A total of 58,110 cruise passengers belonging to 14 cruise ships visited the Catalan city over the weekend, smashing previous visitor number records.
On Sunday alone, 26,770 cruise passengers disembarked from four liners docked in the city: Vision of the Seas, Nieuw Amsterdam, Norwegian Epic and the Allure of the Seas, the biggest boat in the world with a capacity for over 6,300 passengers and a length of 362 metres.
A report published last week by the Port of Barcelona and the University of Barcelona has shed light on the impact of cruise ship tourists on the Barcelona economy.
Released on Tuesday September 8th, the report shows that cruise ship passengers spent just under €800 million ($900 million) in the city last year, contributing to the creation of around 7,000 full-time jobs.
"The report shows that the cruise sector generates investment and jobs and is an activity that creates growth and stability, which are the basis for economic development," Sixte Cambra, the president of Barcelona Port, told El País.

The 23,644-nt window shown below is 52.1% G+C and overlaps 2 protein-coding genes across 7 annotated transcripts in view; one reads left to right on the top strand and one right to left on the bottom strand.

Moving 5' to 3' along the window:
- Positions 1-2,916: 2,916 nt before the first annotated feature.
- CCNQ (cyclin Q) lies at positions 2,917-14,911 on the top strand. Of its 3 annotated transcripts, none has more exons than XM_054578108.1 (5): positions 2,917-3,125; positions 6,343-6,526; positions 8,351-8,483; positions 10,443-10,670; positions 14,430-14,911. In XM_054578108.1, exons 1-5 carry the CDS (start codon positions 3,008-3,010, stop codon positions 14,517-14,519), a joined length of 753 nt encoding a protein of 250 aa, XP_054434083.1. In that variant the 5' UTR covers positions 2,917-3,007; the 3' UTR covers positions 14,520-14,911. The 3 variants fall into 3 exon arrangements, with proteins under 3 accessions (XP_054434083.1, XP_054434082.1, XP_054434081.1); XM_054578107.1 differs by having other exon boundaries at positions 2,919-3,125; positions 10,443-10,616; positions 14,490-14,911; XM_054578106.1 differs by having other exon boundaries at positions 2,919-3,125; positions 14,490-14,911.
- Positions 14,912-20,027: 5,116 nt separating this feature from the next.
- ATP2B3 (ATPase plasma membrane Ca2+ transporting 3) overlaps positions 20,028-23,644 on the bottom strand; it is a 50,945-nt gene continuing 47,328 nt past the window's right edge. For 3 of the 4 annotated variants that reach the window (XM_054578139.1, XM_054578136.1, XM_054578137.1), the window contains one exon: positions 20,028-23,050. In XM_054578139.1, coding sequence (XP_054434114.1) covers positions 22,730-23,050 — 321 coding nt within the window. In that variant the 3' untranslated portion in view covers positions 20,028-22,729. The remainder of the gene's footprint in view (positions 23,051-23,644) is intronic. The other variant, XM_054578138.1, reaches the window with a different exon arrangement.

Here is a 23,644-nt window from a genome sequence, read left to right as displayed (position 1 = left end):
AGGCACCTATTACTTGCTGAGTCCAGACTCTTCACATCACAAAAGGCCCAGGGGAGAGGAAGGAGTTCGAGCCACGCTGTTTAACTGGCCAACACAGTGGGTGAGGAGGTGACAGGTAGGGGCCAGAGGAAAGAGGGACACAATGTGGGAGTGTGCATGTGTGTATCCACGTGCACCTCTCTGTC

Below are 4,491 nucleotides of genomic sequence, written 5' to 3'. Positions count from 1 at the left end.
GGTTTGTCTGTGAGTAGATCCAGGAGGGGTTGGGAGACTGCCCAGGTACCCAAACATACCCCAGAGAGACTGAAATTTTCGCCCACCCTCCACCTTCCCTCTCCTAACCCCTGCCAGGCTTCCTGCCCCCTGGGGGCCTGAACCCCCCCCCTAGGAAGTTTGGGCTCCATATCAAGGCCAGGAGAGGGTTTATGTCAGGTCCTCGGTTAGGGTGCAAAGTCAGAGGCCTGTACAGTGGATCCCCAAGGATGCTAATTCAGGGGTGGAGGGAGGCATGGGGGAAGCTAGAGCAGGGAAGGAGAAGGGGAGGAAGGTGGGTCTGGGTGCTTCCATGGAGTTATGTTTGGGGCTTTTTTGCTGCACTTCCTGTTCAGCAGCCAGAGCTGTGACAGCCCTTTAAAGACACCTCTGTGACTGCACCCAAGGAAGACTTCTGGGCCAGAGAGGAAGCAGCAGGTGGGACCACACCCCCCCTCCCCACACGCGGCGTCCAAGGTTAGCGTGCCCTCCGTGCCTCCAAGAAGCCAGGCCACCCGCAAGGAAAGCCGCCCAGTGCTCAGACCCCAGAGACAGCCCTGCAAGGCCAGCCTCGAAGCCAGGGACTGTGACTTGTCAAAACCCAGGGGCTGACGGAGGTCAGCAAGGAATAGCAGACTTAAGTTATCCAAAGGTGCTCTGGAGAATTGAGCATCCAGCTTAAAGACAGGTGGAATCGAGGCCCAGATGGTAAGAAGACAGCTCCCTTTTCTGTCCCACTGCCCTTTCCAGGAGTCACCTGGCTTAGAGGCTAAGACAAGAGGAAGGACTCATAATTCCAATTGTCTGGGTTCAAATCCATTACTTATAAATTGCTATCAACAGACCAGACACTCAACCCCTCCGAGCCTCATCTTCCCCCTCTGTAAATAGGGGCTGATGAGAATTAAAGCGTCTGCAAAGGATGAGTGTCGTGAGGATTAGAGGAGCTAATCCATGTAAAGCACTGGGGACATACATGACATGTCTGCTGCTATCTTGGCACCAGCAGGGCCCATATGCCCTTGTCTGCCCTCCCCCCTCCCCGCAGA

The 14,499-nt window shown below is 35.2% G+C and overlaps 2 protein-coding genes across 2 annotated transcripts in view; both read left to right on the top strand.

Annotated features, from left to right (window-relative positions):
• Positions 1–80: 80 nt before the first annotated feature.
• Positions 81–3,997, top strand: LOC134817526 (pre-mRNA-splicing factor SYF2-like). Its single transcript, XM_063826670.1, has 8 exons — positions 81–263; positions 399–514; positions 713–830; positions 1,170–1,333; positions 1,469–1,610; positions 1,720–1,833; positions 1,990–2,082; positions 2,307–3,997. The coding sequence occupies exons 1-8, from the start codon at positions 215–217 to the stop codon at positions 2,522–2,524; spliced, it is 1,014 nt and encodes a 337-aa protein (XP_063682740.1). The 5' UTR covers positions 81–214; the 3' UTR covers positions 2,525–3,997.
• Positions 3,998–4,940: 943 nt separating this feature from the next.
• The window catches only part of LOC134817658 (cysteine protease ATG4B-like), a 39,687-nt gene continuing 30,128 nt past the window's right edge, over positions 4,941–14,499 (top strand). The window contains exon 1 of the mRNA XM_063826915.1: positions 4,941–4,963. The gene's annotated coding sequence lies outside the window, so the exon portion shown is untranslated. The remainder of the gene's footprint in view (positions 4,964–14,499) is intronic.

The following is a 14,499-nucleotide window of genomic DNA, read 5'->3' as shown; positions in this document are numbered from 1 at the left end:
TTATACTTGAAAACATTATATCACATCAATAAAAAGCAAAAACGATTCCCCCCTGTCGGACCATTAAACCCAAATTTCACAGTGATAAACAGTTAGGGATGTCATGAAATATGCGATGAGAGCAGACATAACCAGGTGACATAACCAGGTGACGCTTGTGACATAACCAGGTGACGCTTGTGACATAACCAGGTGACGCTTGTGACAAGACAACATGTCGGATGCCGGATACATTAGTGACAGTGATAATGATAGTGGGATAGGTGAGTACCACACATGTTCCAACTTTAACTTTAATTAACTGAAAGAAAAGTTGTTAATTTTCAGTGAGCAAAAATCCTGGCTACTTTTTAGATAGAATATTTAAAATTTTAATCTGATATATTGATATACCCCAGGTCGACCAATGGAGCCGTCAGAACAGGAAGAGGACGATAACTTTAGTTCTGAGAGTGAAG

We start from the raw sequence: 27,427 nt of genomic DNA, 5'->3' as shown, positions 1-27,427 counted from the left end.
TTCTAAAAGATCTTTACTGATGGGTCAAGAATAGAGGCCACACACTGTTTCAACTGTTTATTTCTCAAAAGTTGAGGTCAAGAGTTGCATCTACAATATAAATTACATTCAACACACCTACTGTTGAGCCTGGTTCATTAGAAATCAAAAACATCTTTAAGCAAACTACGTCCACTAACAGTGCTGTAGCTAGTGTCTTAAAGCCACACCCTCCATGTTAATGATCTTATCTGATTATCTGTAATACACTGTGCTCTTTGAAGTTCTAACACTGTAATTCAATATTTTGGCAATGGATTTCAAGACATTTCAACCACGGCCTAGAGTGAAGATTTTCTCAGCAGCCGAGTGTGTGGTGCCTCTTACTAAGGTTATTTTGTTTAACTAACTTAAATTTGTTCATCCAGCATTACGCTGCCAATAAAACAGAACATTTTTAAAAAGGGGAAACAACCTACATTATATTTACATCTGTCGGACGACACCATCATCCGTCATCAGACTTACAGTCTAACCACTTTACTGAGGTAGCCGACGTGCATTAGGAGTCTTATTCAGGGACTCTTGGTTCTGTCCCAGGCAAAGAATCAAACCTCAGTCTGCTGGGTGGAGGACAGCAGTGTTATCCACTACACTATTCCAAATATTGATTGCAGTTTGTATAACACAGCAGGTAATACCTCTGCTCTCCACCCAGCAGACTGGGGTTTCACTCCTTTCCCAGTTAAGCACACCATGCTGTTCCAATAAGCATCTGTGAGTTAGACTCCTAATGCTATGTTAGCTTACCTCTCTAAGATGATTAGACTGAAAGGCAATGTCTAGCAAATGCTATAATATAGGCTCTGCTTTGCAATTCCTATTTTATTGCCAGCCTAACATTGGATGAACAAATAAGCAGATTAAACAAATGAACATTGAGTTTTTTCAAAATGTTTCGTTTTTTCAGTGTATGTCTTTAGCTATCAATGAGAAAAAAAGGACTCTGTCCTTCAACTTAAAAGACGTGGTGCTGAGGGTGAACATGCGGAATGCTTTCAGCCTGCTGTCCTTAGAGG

He added that the next challenge facing the port was how to accommodate yet more cruise liners, therefore increasing the revenue even further.
But it is not all plain sailing for cruises docking in Barcelona: the city council, under new left-wing mayor Ada Colau, is increasingly worried about the negative effects of tourism on the city, such as noisy tourists and locals being priced out of the property market, and has begun implementing a series of measures to curb uncontrolled tourism.
She has also expressed concern over the environmental impact of cruise liners docking in the city, an issue which was not covered in the report.
Cambra said that a separate report into the environmental impact of cruise liners on the city had been commissioned and that he was due to meet with Colau to discuss the impact of the port on the city.